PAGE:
Algeria is braced for a summer of discontent as members of the minority group protest historic injustices. By Zachary Ochieng.

The end of Ramadan is expected to bring a return to anti-government protests across Algeria as the country prepares for municipal elections slated for June 21.

The North African state had been gripped by anti-government rallies in the run-up to the Islamic holy month, as members of the Hirak movement marked the 20th anniversary of a bloody massacre of Berbers in the Arab-majority state.

For decades, Berbers – or Imazighen, as they call themselves – have fought for linguistic and cultural recognition in Algeria and across North Africa.

In April 2001, an estimated 126 people were killed and a further 5,000 injured during violent clashes between Algerian security forces and Berbers marking the 20th anniversary of the so-called ‘Berber Spring’ of 1980.

Resentment over the massacre and the treatment of Berbers in the country has been growing in recent years, with Algeria’s pro-democracy Hirak movement leading weekly street protests on the issue.

The group, which called for an amnesty on protests during Ramadan, saw many of its supporters arrested in March and April.

Abdy Yeganeh, a former British diplomat and Policy Director at the non-profit Independent Diplomat Inc, believes the Berbers have legitimate grievances that the Algerian state needs to address if it hopes to counter Hirak.

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‘Let’s not forget the roots of the movement are much deeper as evident by the ‘Berber Spring’ in 1980,’ Abdy told NewsAfrica.

‘These issues are therefore long-standing. The Hirak movement that swept across Algeria in 2019 was a catalyst that allowed the Berbers to put their legitimate cause back on the discourse in Algerian politics.’

Berbers are the descendants of the pre-Arab inhabitants of North Africa.

They live in scattered communities across Morocco, Algeria, Tunisia, Libya, Egypt, Mali, Niger and Mauritania, and speak various Amazigh languages, which are related to ancient Egyptian.

With the Berbers spread across such a vast region, Bruce Maddy-Weitzman, Senior Fellow at the Moshe Dayan Center for Middle Eastern and African Studies at Tel Aviv University, believes solving Berber rights is crucial for regional stability.

He said: ‘The emerging ethnic identity combined with new ways of imagining collective belonging, namely tribal, national and religious, appeals to many disenfranchised Berber youths and is rapidly being consolidated as a major ingredient in the future relations between the state and society in North Africa.’

In Algeria, for instance, years of Berber agitation for greater recognition of their language, music and culture culminated in rioting, and dozens of deaths in 2001.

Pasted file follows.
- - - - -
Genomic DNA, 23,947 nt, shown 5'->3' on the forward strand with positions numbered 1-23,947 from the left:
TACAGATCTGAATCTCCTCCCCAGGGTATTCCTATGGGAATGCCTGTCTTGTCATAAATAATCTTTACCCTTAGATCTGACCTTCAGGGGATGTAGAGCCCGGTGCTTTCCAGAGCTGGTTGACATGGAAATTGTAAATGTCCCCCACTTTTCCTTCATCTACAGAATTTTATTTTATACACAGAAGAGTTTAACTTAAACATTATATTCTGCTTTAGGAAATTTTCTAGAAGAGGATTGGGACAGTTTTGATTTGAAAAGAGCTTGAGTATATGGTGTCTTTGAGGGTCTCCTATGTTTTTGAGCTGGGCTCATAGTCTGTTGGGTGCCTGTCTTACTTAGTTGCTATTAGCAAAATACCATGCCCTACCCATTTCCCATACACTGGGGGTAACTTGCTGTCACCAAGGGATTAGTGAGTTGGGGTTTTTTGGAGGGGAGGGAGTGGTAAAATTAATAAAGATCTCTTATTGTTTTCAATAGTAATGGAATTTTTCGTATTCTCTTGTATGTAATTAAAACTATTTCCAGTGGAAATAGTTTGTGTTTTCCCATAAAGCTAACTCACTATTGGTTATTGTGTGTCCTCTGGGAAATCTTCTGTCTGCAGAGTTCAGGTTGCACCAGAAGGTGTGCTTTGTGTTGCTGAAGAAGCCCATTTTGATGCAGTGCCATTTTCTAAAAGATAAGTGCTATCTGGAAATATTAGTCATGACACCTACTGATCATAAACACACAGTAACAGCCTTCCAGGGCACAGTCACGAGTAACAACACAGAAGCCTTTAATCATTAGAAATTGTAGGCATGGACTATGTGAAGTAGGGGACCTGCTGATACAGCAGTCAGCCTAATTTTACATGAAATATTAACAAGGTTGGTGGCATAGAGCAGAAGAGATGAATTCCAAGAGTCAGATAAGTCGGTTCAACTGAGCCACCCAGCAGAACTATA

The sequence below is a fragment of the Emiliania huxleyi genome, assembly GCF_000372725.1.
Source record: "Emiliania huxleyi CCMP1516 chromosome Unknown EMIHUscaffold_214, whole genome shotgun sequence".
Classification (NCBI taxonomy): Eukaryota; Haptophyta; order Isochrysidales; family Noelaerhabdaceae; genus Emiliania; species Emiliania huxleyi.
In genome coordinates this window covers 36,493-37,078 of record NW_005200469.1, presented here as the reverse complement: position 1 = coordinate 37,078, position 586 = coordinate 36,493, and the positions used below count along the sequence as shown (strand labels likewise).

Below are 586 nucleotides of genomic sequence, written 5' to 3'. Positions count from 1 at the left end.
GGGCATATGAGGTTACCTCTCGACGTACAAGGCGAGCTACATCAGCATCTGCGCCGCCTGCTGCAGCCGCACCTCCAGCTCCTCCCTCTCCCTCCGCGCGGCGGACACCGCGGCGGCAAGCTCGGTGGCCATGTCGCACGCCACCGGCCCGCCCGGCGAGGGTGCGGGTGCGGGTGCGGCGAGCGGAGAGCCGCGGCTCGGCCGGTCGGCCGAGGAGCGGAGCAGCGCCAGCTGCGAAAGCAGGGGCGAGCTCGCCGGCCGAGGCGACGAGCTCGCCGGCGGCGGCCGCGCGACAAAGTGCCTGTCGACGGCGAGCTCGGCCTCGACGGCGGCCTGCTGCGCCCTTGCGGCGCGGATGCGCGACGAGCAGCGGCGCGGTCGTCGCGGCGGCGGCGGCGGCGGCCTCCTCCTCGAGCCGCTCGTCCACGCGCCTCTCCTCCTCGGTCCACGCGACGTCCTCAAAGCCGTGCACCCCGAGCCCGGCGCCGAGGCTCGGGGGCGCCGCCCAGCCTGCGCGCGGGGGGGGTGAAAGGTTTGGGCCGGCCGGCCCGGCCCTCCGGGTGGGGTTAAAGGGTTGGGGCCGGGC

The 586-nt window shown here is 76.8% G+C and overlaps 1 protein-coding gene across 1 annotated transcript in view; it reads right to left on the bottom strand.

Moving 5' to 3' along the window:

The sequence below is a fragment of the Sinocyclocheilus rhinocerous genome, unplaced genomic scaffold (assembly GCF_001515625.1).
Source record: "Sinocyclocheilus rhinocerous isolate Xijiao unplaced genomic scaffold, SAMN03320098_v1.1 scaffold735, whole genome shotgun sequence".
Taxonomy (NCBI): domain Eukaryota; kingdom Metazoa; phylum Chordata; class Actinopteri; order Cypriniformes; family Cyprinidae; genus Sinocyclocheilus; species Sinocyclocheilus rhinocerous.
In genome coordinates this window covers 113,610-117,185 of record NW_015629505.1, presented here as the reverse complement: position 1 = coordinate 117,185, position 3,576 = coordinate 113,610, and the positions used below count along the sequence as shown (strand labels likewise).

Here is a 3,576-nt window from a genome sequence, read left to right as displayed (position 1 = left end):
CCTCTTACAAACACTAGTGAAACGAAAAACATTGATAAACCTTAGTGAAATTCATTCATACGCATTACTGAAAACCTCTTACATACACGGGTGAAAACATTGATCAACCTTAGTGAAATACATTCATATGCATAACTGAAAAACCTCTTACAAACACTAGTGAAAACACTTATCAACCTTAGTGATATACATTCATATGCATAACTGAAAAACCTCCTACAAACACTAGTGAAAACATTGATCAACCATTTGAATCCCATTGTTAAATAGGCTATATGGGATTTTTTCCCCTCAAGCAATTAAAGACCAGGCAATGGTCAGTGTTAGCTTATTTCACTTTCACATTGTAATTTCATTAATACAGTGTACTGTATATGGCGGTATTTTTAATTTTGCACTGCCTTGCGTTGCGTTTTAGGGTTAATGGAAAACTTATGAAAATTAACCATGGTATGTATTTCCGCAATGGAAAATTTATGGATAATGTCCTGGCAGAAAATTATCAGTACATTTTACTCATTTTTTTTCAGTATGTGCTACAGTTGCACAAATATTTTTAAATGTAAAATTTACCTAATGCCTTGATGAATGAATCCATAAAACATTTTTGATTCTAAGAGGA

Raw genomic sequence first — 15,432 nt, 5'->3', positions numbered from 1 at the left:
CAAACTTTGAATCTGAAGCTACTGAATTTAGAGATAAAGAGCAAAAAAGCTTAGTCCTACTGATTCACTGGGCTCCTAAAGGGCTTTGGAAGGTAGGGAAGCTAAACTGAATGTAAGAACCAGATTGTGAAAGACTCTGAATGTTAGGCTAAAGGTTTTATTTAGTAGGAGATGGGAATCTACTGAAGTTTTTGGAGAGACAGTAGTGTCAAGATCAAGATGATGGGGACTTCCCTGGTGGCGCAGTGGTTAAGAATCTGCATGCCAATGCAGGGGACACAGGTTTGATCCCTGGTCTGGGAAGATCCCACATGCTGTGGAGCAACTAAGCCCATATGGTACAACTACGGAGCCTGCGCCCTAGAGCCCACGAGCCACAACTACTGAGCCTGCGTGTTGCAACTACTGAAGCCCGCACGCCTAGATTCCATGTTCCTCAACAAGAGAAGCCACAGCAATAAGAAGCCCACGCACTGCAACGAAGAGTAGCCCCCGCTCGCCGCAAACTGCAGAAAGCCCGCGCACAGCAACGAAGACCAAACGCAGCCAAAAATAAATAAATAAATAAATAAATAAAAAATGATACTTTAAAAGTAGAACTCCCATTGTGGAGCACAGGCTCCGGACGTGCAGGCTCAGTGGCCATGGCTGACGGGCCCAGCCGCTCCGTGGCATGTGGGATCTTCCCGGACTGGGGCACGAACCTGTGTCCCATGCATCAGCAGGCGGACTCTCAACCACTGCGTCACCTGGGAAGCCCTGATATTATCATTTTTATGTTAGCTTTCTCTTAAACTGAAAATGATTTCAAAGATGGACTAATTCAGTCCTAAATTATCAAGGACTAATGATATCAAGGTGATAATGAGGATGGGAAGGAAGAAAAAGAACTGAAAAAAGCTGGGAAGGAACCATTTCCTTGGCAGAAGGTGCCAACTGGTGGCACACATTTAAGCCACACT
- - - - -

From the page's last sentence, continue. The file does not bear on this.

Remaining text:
The government amended the constitution in October 2001 to make Berber a ‘national’, but not an ‘official’ language.

In 2016, the former president Abdelaziz Bouteflika amended the constitution to define Amazigh as an ‘official language’ of the state, placing it on the same level as Arabic.

In reality, though, the language is only taught in schools in the eastern region of Kabylie.

The Independent Diplomat’s Abdy believes it is important to address the root causes of the Berbers’ sense of marginalisation.

For example, there have been decades of under investment in education, health and development by the Algerian state in the Berber communities.

He said listening to Berber community leaders is a first step in addressing such under investment, as well as the cultural protection the Berbers have sought for the Amazigh language.

Some hardliners have called for an independent homeland for the Berbers. However, there is limited political will on the international stage when it comes to self-determination causes. A case in point is the neighbouring situation of Western Sahara.

Despite a UN agreement to allow the Sahrawi people the right to determine their future, Morocco has yet to approve a referendum over its occupation of the region.

‘The risks are evident with such an approach,’ said Abdy. ‘Therefore, the issue of inclusion and safeguarding of Berber rights should be paramount for the Algerian government.'

He added: ‘What is clear is that the Berber movement will continue and could strengthen the longer their legitimate demands are ignored. This not only would impact domestic stability but could also lead to regional overspill given the overlapping issues of the Berber across the region.’

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